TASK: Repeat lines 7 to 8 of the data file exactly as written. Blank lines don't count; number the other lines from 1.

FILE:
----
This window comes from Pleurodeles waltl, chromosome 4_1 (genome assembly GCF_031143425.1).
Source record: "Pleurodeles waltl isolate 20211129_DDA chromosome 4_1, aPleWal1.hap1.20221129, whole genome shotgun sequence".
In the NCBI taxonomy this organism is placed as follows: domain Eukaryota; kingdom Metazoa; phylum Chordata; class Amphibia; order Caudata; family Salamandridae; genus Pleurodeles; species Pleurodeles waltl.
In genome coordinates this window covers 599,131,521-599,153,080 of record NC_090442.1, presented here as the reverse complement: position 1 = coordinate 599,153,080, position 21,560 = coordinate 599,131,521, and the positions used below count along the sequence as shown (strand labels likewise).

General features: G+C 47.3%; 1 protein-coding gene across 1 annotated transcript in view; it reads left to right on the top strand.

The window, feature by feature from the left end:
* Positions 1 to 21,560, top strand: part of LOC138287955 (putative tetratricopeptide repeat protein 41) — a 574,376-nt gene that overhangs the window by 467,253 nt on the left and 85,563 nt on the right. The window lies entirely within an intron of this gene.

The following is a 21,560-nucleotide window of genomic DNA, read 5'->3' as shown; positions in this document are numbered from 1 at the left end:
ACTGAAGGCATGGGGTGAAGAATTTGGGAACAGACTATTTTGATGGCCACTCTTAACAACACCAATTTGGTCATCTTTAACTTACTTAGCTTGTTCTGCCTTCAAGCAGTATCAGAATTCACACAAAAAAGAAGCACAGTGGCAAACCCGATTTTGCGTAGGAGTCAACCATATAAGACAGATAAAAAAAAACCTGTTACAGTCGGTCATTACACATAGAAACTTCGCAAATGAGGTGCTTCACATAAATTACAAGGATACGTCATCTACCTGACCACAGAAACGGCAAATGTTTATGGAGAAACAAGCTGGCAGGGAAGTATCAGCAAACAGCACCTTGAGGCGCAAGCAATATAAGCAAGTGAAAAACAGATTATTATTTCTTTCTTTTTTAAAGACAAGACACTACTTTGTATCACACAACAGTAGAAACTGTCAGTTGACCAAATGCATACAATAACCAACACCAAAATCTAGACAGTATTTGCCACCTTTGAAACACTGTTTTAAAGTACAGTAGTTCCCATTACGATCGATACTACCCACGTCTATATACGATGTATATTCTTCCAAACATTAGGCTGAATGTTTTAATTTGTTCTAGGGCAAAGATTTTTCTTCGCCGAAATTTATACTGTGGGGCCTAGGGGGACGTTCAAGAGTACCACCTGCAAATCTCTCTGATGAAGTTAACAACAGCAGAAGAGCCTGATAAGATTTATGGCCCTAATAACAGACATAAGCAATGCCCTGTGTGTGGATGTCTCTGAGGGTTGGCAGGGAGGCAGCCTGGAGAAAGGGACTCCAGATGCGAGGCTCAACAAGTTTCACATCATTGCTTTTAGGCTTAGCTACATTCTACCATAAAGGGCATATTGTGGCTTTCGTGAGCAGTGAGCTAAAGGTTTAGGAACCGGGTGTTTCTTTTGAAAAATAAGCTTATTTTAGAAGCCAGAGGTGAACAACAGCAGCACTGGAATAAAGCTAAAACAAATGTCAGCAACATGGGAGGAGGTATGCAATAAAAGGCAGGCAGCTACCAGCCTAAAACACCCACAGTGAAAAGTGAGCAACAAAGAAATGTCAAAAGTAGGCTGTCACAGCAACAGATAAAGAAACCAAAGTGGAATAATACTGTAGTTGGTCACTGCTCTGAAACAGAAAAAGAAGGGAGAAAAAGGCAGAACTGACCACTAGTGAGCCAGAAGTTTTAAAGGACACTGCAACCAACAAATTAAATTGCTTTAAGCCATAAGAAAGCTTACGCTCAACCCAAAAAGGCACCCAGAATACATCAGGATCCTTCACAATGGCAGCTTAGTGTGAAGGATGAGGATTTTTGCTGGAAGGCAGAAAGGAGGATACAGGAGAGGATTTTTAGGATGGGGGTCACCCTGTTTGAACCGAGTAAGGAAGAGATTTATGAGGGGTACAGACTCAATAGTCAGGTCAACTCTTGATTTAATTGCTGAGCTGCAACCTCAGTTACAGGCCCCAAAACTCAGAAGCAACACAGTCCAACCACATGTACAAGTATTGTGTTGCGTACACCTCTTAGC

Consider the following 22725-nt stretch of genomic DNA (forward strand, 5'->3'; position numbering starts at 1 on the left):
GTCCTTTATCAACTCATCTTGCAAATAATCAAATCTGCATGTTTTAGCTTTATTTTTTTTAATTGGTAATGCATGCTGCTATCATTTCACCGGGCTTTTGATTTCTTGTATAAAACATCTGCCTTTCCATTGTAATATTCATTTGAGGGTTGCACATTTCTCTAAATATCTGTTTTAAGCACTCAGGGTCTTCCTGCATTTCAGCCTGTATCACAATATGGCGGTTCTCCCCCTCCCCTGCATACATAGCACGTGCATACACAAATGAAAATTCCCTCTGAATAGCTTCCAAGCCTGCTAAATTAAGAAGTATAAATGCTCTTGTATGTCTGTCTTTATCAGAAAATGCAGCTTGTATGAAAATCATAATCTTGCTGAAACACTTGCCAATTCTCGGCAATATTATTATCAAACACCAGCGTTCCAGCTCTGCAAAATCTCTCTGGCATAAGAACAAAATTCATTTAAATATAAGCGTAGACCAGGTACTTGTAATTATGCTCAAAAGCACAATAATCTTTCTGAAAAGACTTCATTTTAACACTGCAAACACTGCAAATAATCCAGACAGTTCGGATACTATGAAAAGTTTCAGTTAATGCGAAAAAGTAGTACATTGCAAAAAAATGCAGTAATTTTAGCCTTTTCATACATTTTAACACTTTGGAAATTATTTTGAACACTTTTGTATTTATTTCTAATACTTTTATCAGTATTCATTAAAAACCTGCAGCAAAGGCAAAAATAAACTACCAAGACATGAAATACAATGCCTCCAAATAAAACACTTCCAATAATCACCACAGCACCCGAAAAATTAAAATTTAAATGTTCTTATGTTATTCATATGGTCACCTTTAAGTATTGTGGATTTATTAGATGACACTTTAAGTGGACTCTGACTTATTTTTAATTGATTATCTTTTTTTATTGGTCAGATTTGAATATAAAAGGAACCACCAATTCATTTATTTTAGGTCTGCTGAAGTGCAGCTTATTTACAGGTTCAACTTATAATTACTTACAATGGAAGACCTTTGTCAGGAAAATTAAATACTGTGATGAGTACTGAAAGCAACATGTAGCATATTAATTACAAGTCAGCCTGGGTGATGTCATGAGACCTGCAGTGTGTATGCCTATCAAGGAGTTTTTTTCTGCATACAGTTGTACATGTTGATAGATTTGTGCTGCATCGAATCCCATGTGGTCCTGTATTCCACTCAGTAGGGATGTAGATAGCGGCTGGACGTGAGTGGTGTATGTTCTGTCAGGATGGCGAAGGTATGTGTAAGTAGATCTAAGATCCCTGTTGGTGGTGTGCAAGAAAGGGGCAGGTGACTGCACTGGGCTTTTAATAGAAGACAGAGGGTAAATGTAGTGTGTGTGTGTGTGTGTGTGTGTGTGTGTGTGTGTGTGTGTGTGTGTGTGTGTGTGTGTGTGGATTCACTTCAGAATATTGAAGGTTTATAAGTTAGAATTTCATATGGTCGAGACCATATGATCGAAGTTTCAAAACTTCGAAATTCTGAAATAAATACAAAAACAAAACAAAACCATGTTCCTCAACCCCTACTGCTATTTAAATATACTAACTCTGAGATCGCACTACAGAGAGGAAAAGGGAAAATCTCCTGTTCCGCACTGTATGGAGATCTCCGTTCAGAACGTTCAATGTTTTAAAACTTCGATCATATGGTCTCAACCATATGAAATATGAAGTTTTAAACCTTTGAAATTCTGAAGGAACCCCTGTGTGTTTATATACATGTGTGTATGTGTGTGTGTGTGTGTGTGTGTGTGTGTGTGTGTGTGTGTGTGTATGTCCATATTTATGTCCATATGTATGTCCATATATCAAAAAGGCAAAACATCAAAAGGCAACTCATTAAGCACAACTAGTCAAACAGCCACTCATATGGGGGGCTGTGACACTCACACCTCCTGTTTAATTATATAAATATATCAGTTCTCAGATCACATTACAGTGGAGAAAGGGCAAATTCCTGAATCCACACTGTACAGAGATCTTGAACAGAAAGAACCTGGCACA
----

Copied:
* Positions 1 to 21,560, top strand: part of LOC138287955 (putative tetratricopeptide repeat protein 41) — a 574,376-nt gene that overhangs the window by 467,253 nt on the left and 85,563 nt on the right. The window lies entirely within an intron of this gene.

The following is a 21,560-nucleotide window of genomic DNA, read 5'->3' as shown; positions in this document are numbered from 1 at the left end: